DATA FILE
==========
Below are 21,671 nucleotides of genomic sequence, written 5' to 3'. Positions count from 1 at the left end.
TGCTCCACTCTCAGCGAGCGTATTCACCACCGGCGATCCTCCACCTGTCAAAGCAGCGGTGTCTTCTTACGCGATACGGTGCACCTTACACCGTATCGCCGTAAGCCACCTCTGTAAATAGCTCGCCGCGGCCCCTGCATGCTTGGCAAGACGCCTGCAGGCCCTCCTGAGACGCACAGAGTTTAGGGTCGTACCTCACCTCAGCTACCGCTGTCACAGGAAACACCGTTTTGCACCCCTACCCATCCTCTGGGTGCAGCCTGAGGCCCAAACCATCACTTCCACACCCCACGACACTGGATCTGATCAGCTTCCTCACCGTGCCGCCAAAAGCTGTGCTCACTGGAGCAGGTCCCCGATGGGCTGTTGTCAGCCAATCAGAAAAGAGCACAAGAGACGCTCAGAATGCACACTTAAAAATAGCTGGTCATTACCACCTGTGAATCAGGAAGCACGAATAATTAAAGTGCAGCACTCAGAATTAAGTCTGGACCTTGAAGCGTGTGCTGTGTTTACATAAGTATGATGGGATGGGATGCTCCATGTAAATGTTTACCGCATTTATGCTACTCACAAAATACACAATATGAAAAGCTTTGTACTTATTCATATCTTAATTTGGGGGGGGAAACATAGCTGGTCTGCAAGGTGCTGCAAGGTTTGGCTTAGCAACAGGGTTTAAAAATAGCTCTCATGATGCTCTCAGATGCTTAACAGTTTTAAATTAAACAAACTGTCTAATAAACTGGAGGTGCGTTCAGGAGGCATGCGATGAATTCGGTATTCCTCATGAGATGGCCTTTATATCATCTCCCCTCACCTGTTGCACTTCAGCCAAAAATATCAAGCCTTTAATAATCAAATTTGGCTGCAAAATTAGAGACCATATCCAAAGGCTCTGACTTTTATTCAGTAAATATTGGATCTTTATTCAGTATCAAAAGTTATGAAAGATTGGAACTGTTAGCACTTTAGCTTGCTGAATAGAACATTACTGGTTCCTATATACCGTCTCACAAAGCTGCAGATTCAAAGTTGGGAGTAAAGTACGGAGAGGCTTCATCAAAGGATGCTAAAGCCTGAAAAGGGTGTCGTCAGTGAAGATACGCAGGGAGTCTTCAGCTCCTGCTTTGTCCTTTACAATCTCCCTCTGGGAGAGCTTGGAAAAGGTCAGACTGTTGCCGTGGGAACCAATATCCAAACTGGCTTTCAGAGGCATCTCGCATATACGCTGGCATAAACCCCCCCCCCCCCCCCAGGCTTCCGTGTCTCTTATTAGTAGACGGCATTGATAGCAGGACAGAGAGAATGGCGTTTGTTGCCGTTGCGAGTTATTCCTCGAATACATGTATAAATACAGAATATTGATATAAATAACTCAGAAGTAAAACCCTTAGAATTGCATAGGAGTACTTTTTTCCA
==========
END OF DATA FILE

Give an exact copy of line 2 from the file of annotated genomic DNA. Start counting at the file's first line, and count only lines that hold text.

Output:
TGCTCCACTCTCAGCGAGCGTATTCACCACCGGCGATCCTCCACCTGTCAAAGCAGCGGTGTCTTCTTACGCGATACGGTGCACCTTACACCGTATCGCCGTAAGCCACCTCTGTAAATAGCTCGCCGCGGCCCCTGCATGCTTGGCAAGACGCCTGCAGGCCCTCCTGAGACGCACAGAGTTTAGGGTCGTACCTCACCTCAGCTACCGCTGTCACAGGAAACACCGTTTTGCACCCCTACCCATCCTCTGGGTGCAGCCTGAGGCCCAAACCATCACTTCCACACCCCACGACACTGGATCTGATCAGCTTCCTCACCGTGCCGCCAAAAGCTGTGCTCACTGGAGCAGGTCCCCGATGGGCTGTTGTCAGCCAATCAGAAAAGAGCACAAGAGACGCTCAGAATGCACACTTAAAAATAGCTGGTCATTACCACCTGTGAATCAGGAAGCACGAATAATTAAAGTGCAGCACTCAGAATTAAGTCTGGACCTTGAAGCGTGTGCTGTGTTTACATAAGTATGATGGGATGGGATGCTCCATGTAAATGTTTACCGCATTTATGCTACTCACAAAATACACAATATGAAAAGCTTTGTACTTATTCATATCTTAATTTGGGGGGGGAAACATAGCTGGTCTGCAAGGTGCTGCAAGGTTTGGCTTAGCAACAGGGTTTAAAAATAGCTCTCATGATGCTCTCAGATGCTTAACAGTTTTAAATTAAACAAACTGTCTAATAAACTGGAGGTGCGTTCAGGAGGCATGCGATGAATTCGGTATTCCTCATGAGATGGCCTTTATATCATCTCCCCTCACCTGTTGCACTTCAGCCAAAAATATCAAGCCTTTAATAATCAAATTTGGCTGCAAAATTAGAGACCATATCCAAAGGCTCTGACTTTTATTCAGTAAATATTGGATCTTTATTCAGTATCAAAAGTTATGAAAGATTGGAACTGTTAGCACTTTAGCTTGCTGAATAGAACATTACTGGTTCCTATATACCGTCTCACAAAGCTGCAGATTCAAAGTTGGGAGTAAAGTACGGAGAGGCTTCATCAAAGGATGCTAAAGCCTGAAAAGGGTGTCGTCAGTGAAGATACGCAGGGAGTCTTCAGCTCCTGCTTTGTCCTTTACAATCTCCCTCTGGGAGAGCTTGGAAAAGGTCAGACTGTTGCCGTGGGAACCAATATCCAAACTGGCTTTCAGAGGCATCTCGCATATACGCTGGCATAAACCCCCCCCCCCCCCCCAGGCTTCCGTGTCTCTTATTAGTAGACGGCATTGATAGCAGGACAGAGAGAATGGCGTTTGTTGCCGTTGCGAGTTATTCCTCGAATACATGTATAAATACAGAATATTGATATAAATAACTCAGAAGTAAAACCCTTAGAATTGCATAGGAGTACTTTTTTCCA